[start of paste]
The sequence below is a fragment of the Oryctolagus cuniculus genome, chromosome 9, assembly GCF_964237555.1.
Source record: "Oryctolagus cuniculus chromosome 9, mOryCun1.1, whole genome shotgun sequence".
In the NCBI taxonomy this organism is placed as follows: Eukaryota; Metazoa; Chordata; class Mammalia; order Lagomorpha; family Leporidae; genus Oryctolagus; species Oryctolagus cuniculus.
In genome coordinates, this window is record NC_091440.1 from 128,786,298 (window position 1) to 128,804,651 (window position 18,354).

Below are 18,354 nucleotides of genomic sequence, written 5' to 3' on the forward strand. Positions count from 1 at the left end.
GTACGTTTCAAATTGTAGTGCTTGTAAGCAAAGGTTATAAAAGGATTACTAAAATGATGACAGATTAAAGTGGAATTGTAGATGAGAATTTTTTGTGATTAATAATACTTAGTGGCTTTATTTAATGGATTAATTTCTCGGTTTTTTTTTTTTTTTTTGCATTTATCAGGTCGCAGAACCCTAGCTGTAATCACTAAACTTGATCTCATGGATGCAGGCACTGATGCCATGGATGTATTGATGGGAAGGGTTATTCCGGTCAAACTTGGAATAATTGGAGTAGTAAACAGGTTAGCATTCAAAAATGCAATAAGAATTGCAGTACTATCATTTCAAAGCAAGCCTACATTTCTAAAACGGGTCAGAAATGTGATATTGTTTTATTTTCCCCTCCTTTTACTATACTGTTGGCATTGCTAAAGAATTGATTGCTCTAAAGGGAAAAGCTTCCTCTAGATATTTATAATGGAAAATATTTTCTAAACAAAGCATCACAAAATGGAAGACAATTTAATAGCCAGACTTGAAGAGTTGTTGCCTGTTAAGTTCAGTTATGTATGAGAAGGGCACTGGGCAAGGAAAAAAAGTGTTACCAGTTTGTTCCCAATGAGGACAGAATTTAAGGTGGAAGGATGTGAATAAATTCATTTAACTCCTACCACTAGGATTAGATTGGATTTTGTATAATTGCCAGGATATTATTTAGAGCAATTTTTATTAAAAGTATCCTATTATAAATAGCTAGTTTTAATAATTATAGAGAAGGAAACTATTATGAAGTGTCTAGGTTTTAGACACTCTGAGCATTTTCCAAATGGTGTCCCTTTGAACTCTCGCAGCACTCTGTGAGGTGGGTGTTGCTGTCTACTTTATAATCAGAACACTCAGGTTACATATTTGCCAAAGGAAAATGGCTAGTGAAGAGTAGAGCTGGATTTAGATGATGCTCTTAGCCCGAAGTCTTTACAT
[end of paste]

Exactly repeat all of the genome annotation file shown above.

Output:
The sequence below is a fragment of the Oryctolagus cuniculus genome, chromosome 9, assembly GCF_964237555.1.
Source record: "Oryctolagus cuniculus chromosome 9, mOryCun1.1, whole genome shotgun sequence".
In the NCBI taxonomy this organism is placed as follows: Eukaryota; Metazoa; Chordata; class Mammalia; order Lagomorpha; family Leporidae; genus Oryctolagus; species Oryctolagus cuniculus.
In genome coordinates, this window is record NC_091440.1 from 128,786,298 (window position 1) to 128,804,651 (window position 18,354).

Below are 18,354 nucleotides of genomic sequence, written 5' to 3' on the forward strand. Positions count from 1 at the left end.
GTACGTTTCAAATTGTAGTGCTTGTAAGCAAAGGTTATAAAAGGATTACTAAAATGATGACAGATTAAAGTGGAATTGTAGATGAGAATTTTTTGTGATTAATAATACTTAGTGGCTTTATTTAATGGATTAATTTCTCGGTTTTTTTTTTTTTTTTTGCATTTATCAGGTCGCAGAACCCTAGCTGTAATCACTAAACTTGATCTCATGGATGCAGGCACTGATGCCATGGATGTATTGATGGGAAGGGTTATTCCGGTCAAACTTGGAATAATTGGAGTAGTAAACAGGTTAGCATTCAAAAATGCAATAAGAATTGCAGTACTATCATTTCAAAGCAAGCCTACATTTCTAAAACGGGTCAGAAATGTGATATTGTTTTATTTTCCCCTCCTTTTACTATACTGTTGGCATTGCTAAAGAATTGATTGCTCTAAAGGGAAAAGCTTCCTCTAGATATTTATAATGGAAAATATTTTCTAAACAAAGCATCACAAAATGGAAGACAATTTAATAGCCAGACTTGAAGAGTTGTTGCCTGTTAAGTTCAGTTATGTATGAGAAGGGCACTGGGCAAGGAAAAAAAGTGTTACCAGTTTGTTCCCAATGAGGACAGAATTTAAGGTGGAAGGATGTGAATAAATTCATTTAACTCCTACCACTAGGATTAGATTGGATTTTGTATAATTGCCAGGATATTATTTAGAGCAATTTTTATTAAAAGTATCCTATTATAAATAGCTAGTTTTAATAATTATAGAGAAGGAAACTATTATGAAGTGTCTAGGTTTTAGACACTCTGAGCATTTTCCAAATGGTGTCCCTTTGAACTCTCGCAGCACTCTGTGAGGTGGGTGTTGCTGTCTACTTTATAATCAGAACACTCAGGTTACATATTTGCCAAAGGAAAATGGCTAGTGAAGAGTAGAGCTGGATTTAGATGATGCTCTTAGCCCGAAGTCTTTACAT